Krishnan Guru-Murthy: Only a ‘ludicrous gossip rag’ would ask about someone’s willy size


butt channel 4 Krishnan Guru-Murthy Quentin Tarantino robert downey jr speaker Union

Channel 4’s presenter Krishnan Guru-Murthy’s CV is enough to stress you out.

For those with dreams of becoming the next big broadcast journalist, you may want to think again. Guru-Murthy was already working on youth current affairs BBC programmes BEFORE he even got to university. Whilst at Oxford Uni, he presented BBC2’s Asian current affairs programmes.

Feeling inadequate yet? Don’t blame The Tab, we’re just the bearers of bad news.

Two professionals getting down to business

Guru-Murthy was also bad news for Robert Downey Jr and Quentin Tarantino. These two titans of Hollywood managed to get royally pissed off with the journalist, and Channel 4’s interview with them went viral.

Is there anything which would make him walk out of an interview? He resolutely responds, ‘absolutely nothing – I think it’s a very silly way of reacting to an interview’. I’m guessing this means he won’t shut my butt down. I don’t know whether to be disappointed or not…

The Tab hit the headlines last year when they inquired about the size of Robert Downey Junior’s willy size. Wouldn’t this provocative question warrant an extreme response (for the record, he told The Tab that he wasn’t called ‘Throbbing knob’ for nothing)?

Murthy, clearly amused, teases that The Tab was ‘well out of the zone of Channel 4’. He says that to ask about willy size was suiting for a ‘ludicrous gossip rag.’ What could he possibly be talking about?

To Murthy, the whole RDJ and Tarantino controversy was quite bizarre but slightly bemusing. Why over 27 years of interviewing, had only 2 gained such media attention? It was not his controversial questions, nor Tarantino telling him ‘I’m going to shut your butt down’ which made this go viral, but the ‘echo chamber’ of social media.

Murthy didn’t want to discuss the same bland promotional questions of these two influential Hollywood figures. He wanted more. Why not discuss real world issues with them? With Tarantino, Guru was inquiring about violence in his films, which seemed especially salient since the premiere for Django Unchained was cancelled after the Sandy Hook gun massacre.

Showing non-official shots from the chamber is fine if it’s a photo of a photo.

These interviews, despite being his most-watched work, do not give Murthy justice. He speaks with justified enthusiasm when discussing his involvement in “Unreported World”, a Channel-4 series which tells the untold stories of people in some of the most isolated regions of the planet.

He tells the Union chamber about the story which particularly affected him. The first time Krishnan cried on TV was during one of his “Unreported World” projects in Senegal. Patients there suffering from cancer were not provided with morphine to relieve pain whilst dying.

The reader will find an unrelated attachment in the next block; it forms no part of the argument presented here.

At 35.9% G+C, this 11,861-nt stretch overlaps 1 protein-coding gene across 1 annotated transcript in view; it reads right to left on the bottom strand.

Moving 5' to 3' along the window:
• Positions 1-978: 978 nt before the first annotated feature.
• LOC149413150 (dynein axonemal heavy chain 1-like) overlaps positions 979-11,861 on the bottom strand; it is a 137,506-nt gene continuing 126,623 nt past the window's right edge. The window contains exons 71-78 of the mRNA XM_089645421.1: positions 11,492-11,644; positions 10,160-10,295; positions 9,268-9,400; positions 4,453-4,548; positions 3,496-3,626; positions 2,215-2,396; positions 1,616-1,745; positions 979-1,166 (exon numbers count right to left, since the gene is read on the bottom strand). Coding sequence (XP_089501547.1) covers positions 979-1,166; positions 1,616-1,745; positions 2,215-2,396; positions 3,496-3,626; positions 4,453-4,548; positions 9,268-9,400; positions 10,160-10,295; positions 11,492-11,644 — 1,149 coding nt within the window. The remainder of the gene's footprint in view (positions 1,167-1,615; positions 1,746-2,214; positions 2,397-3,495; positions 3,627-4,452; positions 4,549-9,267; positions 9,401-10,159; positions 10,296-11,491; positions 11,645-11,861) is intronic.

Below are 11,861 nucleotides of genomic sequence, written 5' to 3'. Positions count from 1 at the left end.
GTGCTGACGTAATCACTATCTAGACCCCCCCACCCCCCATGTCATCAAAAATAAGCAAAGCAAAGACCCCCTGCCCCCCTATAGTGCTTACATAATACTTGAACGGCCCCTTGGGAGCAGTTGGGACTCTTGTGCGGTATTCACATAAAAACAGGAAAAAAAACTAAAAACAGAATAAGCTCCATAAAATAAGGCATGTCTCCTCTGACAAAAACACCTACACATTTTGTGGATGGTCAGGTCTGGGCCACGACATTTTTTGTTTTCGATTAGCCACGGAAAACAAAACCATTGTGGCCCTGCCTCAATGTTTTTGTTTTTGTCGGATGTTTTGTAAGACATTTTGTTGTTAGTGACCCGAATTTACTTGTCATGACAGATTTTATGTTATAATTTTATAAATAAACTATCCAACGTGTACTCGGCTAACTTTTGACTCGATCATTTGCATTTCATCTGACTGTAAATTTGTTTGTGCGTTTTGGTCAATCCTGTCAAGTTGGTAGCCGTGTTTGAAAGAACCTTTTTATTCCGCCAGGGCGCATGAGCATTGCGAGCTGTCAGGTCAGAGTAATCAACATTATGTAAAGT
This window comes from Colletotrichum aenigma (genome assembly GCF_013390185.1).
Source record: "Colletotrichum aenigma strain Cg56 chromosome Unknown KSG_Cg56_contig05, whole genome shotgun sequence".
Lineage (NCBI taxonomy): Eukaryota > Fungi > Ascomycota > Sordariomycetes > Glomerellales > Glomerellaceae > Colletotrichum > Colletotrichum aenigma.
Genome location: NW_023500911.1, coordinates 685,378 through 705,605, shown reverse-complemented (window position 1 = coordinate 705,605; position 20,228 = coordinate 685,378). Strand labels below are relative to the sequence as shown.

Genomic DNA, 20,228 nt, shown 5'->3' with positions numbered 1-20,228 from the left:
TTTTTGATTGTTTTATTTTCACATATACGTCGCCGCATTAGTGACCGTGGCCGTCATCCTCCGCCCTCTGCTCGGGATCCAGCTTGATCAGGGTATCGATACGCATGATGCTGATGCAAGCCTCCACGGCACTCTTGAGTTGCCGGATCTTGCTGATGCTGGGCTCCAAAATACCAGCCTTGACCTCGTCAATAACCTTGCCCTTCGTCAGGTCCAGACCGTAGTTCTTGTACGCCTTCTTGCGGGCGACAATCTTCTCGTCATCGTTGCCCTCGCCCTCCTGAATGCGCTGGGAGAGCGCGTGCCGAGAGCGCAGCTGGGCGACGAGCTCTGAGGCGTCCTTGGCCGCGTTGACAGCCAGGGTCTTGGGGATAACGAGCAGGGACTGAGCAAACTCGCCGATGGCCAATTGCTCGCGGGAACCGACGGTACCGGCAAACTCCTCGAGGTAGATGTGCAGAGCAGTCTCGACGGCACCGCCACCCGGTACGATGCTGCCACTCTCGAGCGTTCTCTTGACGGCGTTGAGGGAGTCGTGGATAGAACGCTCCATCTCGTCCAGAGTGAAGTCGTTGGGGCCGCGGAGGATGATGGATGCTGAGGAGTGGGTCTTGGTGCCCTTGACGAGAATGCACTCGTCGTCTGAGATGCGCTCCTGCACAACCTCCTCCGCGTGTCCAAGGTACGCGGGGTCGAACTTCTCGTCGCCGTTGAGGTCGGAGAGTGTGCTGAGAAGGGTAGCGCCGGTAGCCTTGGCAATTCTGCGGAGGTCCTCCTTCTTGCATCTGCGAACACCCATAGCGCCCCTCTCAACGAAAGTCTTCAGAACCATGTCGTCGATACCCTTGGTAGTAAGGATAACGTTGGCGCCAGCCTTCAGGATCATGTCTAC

The “Unreported World” series seems to fly in the face of convention of traditional news stories. It is rare that you will get in-depth and sustained analysis of problems which are so far removed from people’s life experience in the UK.

Guru- Murthy believes that ‘the further away you get, the more deaths you need to have’ if you are to engage audiences. This has been a criticism levelled at Western media in light of the scant reporting of the conflicts in the Middle East. The huge amount of press attention given to the Paris attacks in contrast to the minimal reporting on the bombings in Baghdad highlighted this point very acutely.

In terms of the Paris attacks, broadcast media has been deliberately ‘moderated’ in their reporting. Shocking images, whilst capturing the grim reality of life on the ground is sometimes unnecessary. He argues, ‘you cannot just bash people over the head with grim news all the time’.

Speaking at the Union last week, Julian Assange was critical of the selfishnesses of western media, shaming the self-interested agenda of the BBC for example. Murthy did not get on board with this, saying such ‘conspiracies on the whole tend not to be true’. Simply: ‘I haven’t encountered it.’

Guru-Murthy seems pretty defensive of Western media, especially when retorting Assange’s claims of a self-interested agenda within the BBC. He protests, ‘consipiracies on the whole tend not to be true’.

Murthy does however, have some doubts. He ends the talk on the slightly pessimistic note that the fight for gender and racial equality in the media might have ‘slipped back’. The attitude that ‘we’ve cracked that, so no longer need to try so hard’ is deeply unhelpful.

Guru-Murthy is best known for his interviews. They can be both informative yet also deeply awkward to watch. Whatever you say about him, he’s probably more interesting than you.